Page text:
Hawaii's Food Industry Hopes For Legislative Help After Maui Wildfires

On August 8, wildfires raged across Maui and destroyed 80% of historic Lahaina, which was home to about 12,000 people. The fires killed at least 100 people and destroyed over 2,000 buildings, 86% of which were residential. Isolated fires continued to burn for days, and hundreds of people remained missing a week after the event, making the day the deadliest natural disaster in Hawaii state history. 

Now, Hawaiian businesses are struggling to recover from the fallout of death and destruction. The furthest sentiment from people's minds might be "May I take your order?" Still, for the estimated 4,000 food establishments in the state, getting back to serving customers is the jarring reality.

Even before the disaster, Hawaii's restaurants were up against a lot. Rising food costs and minimum wage are taxing on restaurants' regular operating costs nationwide. More specifically, Hawaii's minimum wage is increasing from $12 per hour to $14 starting January 1, 2024, and businesses are anticipating a 5% to 8% increase in medical insurance costs as well. These obstacles are further compounded by factors like labor shortages and a tanking economy, which are symptomatic of a larger cultural unrest. The state has seen an increase in break-ins and smash-and-grabs incidents as local people struggle in Maui post-wildfires. In light of the recent devastation, many local businesses are also doubling down on emergency insurance.

HRA to lead the conversation between businesses and policymakers

The Hawaii Restaurant Association (HRA) will be hosting a Legislative Meet and Greet on January 29, 2024. Per its official website, the Hawaii Restaurant Association names "legislative advocacy" as one of the main pillars of its activity, writing, "[The] [b]iggest issues currently faced include labor, health care reform and new bills that propose changes that would negatively impact the industry. HRA is active at the capitol, communicating to lawmakers how these issues impact the foodservice industry." At the January 29 summit, the HRA will be lobbying for reform in policymaking affecting the food service industry. So far, it has revealed that its platform will include a government crackdown on theft and imposing higher penalties for crime.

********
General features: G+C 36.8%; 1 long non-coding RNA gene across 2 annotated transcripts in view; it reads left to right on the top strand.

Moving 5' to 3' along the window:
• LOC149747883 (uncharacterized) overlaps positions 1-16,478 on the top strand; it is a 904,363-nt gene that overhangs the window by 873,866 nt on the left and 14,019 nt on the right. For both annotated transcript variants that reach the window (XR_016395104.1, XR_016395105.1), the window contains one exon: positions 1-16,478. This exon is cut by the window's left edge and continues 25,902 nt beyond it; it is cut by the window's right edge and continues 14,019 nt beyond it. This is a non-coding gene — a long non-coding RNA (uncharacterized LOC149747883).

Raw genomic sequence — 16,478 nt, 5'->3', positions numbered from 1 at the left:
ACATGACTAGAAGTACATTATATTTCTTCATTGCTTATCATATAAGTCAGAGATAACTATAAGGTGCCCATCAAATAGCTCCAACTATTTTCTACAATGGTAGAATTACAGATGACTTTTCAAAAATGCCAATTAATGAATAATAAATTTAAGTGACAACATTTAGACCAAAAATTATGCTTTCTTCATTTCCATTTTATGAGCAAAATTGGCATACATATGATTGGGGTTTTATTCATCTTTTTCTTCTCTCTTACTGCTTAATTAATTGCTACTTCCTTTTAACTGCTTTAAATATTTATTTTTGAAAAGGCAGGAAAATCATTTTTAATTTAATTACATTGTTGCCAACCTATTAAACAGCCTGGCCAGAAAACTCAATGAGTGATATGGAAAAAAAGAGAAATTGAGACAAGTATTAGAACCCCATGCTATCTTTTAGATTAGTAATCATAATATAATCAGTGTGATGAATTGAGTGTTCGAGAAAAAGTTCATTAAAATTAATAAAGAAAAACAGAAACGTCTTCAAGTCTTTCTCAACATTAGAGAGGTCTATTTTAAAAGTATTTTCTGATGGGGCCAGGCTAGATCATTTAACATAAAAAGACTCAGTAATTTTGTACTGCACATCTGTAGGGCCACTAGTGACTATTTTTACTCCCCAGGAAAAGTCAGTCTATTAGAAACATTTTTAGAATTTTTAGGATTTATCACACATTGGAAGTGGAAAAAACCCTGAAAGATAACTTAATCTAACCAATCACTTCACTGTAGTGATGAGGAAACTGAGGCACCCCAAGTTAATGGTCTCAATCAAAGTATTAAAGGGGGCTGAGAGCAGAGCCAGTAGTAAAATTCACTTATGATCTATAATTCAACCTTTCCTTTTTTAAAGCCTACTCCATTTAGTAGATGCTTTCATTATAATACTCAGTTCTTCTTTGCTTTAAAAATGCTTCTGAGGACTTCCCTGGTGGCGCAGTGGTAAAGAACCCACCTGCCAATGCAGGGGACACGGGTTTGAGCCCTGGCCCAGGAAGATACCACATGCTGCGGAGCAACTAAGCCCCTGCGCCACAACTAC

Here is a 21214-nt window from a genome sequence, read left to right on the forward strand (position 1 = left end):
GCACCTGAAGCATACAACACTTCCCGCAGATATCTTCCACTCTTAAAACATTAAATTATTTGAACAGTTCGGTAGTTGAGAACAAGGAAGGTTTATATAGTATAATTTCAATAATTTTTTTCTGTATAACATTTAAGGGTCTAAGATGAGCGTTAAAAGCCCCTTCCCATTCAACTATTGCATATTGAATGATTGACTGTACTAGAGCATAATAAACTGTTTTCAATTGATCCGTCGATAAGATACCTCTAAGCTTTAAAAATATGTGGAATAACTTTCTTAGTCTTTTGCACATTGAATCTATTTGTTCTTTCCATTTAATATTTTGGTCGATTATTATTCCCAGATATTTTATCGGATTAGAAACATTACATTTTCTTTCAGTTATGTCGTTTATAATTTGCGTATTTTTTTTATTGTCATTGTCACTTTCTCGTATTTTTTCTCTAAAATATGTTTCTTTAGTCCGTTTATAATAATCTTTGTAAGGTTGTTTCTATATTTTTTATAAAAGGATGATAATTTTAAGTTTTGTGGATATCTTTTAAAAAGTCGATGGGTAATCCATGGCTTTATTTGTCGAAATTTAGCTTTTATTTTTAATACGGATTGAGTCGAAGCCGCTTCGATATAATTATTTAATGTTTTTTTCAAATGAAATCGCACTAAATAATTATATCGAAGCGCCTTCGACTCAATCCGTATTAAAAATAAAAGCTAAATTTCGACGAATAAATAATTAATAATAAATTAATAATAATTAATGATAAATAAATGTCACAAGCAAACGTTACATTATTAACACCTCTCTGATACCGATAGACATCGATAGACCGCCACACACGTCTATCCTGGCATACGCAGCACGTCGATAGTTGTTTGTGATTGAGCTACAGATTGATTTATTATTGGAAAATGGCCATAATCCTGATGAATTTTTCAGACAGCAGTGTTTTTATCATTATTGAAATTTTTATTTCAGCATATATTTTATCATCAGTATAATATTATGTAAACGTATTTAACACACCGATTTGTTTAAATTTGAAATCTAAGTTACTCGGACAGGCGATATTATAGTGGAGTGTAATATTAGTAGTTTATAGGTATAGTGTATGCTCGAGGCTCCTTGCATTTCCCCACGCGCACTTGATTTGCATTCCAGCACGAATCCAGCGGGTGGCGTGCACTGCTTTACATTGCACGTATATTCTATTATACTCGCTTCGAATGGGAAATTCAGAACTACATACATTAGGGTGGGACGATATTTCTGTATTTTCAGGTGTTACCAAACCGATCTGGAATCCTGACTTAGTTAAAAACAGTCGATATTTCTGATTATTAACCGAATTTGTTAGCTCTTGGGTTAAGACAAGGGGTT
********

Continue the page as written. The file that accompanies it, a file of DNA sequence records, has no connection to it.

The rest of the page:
For now, it remains unclear how Hawaii legislators will decide to move forward considering how other U.S. state governments have stepped in to help their food industries during similar climate-related crises in the past. In 2021, the USDA declared drought disaster aid for 50 counties in California, which might sound radical, but is in reality pretty meager; farms in those 50 counties were made eligible for federal loans. After the January HRA meeting, the ball will be in the state government's court — time will tell what they choose to do with it.